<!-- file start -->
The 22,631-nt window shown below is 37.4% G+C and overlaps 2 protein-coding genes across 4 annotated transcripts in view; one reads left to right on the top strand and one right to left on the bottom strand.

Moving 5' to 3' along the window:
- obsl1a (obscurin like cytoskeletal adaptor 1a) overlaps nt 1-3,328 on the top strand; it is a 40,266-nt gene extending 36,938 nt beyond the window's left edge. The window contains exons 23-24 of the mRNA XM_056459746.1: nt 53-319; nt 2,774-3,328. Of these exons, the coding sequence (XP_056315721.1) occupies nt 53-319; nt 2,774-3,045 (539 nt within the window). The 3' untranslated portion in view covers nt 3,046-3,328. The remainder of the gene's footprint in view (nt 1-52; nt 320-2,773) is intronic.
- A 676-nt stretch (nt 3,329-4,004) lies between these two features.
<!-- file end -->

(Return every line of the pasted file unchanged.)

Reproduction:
The 22,631-nt window shown below is 37.4% G+C and overlaps 2 protein-coding genes across 4 annotated transcripts in view; one reads left to right on the top strand and one right to left on the bottom strand.

Moving 5' to 3' along the window:
- obsl1a (obscurin like cytoskeletal adaptor 1a) overlaps nt 1-3,328 on the top strand; it is a 40,266-nt gene extending 36,938 nt beyond the window's left edge. The window contains exons 23-24 of the mRNA XM_056459746.1: nt 53-319; nt 2,774-3,328. Of these exons, the coding sequence (XP_056315721.1) occupies nt 53-319; nt 2,774-3,045 (539 nt within the window). The 3' untranslated portion in view covers nt 3,046-3,328. The remainder of the gene's footprint in view (nt 1-52; nt 320-2,773) is intronic.
- A 676-nt stretch (nt 3,329-4,004) lies between these two features.